TWELFTH NIGHT.. or What you Will by William Shakespeare
Richard Boone is possibly best remembered for his TV western, Have Gun, Will Travel. It told the story of a fast gun for hire in the early American West. Later, The Richard Boone Show set out of do a somewhat radical approach to television using a company of actors in repertory, featuring Mr. Boone acting and directing in a variety of roles that stretched their artistic abilities, allowing the television audience to enjoy familiar faces in a variety of roles from week to week. It was a noble effort and as we got to know the actors, including Ford Rainey and Harry Morgan, it was a pleasure to welcome them into our homes.
It is that familiar feeling that blossoms as we settle into A Noise Within Theater’s brand new space in Pasadena. It feels right to see Geoff Elliott (ridiculously silly Malvolio), Debra Strang (apt and sexy Maria), Apollo Dukakis (bawdy and then some Sir Toby Belch) and Robertson Dean as Orsino mount this stage, in this great new venue, having such a very good time. After nineteen years at their Masonic Lodge location, it became obvious to the Elliotts and the company that Glendale was not going to make any effort to keep the company there. Fortunately, more welcoming arms were outstretched in Pasadena. Mayor Bill Bogaard welcomed attendees as an unofficial greeter as we filed into the theater. The feeling of support not only for A Noise Within, but for the spirit of Art filled the auditorium.
Before their first official performance, ANW co-founder, Julia Rodriguez-Elliott, held forth to welcome the invited audience Home to ANW and The Redmond Stage, named for Charles Redmond, VP of the Times-Mirror and chair of the ANW board for many years. She thanked the assembled supporters of more than 300 as they rose to their feet to inaugurate the space with its first standing ovation.
Having rushed from a screening of ANONYMOUS (the new Roland Emmerich film) to make the early six o’clock curtain of Twelfth Night, I had had a taste of the play presented briefly in the film: the final scene where Sebastian and Viola reunite. Director Julia Rodriguez-Elliott’s take on the show was miles from the traditional sixteenth century presentation. She sets the scene in 1950’s Cuba with colorful rhumba and mambo dancers affecting the storm that blew the twins, Sebastian (Max Rosenak) and Viola ( Angela Gulner) asunder. The strong presence of Afro-Cuban influence erupts with Anthony Mark Barrow’s interpretation of Feste, the Fool in his prologue and through the play. It’s pre-Castro with cigars and rum in abundance. Also notable are Abby Craden as Olivia, sexy in polka dots and Steve Weingartner as Antonio.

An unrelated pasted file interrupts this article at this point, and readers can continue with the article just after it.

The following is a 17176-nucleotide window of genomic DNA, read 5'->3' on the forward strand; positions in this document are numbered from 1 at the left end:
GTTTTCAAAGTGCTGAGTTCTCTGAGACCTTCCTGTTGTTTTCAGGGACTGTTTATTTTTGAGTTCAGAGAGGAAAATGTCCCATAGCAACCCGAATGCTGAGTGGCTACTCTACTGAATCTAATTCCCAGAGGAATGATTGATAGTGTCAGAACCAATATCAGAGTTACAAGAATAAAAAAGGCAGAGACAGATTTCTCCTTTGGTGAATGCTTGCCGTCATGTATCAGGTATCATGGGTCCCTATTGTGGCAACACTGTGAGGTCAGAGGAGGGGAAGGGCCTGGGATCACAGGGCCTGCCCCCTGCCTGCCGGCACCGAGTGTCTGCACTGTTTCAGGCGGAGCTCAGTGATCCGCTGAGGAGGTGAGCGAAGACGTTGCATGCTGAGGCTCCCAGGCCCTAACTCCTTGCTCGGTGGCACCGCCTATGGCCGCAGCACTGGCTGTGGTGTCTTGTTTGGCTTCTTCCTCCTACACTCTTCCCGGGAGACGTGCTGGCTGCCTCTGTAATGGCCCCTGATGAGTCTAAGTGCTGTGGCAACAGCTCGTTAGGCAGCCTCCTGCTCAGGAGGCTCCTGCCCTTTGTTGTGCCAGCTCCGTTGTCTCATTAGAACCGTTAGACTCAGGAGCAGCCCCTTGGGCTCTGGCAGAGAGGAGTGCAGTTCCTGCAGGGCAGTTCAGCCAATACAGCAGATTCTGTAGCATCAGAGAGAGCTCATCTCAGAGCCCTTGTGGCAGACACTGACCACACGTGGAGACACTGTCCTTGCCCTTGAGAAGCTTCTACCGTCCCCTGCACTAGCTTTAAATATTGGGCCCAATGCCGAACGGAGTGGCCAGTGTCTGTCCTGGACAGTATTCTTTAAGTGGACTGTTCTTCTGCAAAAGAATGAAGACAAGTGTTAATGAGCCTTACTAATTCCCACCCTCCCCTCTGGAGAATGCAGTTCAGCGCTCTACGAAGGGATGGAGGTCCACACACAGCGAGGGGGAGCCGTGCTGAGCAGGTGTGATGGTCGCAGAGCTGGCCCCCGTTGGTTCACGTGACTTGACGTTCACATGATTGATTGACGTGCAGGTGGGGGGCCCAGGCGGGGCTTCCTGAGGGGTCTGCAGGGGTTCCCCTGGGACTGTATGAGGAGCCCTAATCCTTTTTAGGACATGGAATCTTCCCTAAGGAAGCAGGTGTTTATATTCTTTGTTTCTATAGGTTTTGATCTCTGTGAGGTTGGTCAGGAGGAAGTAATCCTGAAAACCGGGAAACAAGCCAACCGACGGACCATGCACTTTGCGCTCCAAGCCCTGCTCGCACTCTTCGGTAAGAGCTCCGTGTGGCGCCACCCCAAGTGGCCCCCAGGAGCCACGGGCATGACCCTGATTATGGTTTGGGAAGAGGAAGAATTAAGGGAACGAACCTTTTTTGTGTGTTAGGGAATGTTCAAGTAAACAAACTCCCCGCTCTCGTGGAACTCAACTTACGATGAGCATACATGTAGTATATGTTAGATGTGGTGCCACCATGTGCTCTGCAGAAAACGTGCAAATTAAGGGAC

Inventive use of machetes in the opening number with un-credited choreography, probably by director Rodriguez-Elliott sets the tone for the remainder of the play: fast paced and true to the letter of the author (I still think Shakespeare wrote everything he’s been credited with!!).
Keeping the thrust stage the company used in the former space, Kurt Boetcher’s simple sets transition quickly and smoothly with a feeling that may echo presentations at The Globe itself. Dedicated to the classics, Twelfth Night is a fine choice with which to open the new theater. With the exception of a couple of unsure soldiers, the cast delivers the show beautifully to life, bringing the audience to its feet once more as a final dance number somewhat confused the curtain call.
It’s a short walk from the Gold Line Parking to the theater. Consider taking the train and tell your friends that Shakespeare (or the Earl of Oxford?) is alive and well in Pasadena. Congratulations to the Company as this new venture becomes another bright jewel in the Crown City of California.
By William Shakespeare
A Noise Within
3352 E. Foothill Blvd.
Pasadena, CA 91107
Through December 16th, 2011 in repertory
Tickets and Information: 626 356 3100
Visit www . ANoiseWithin . org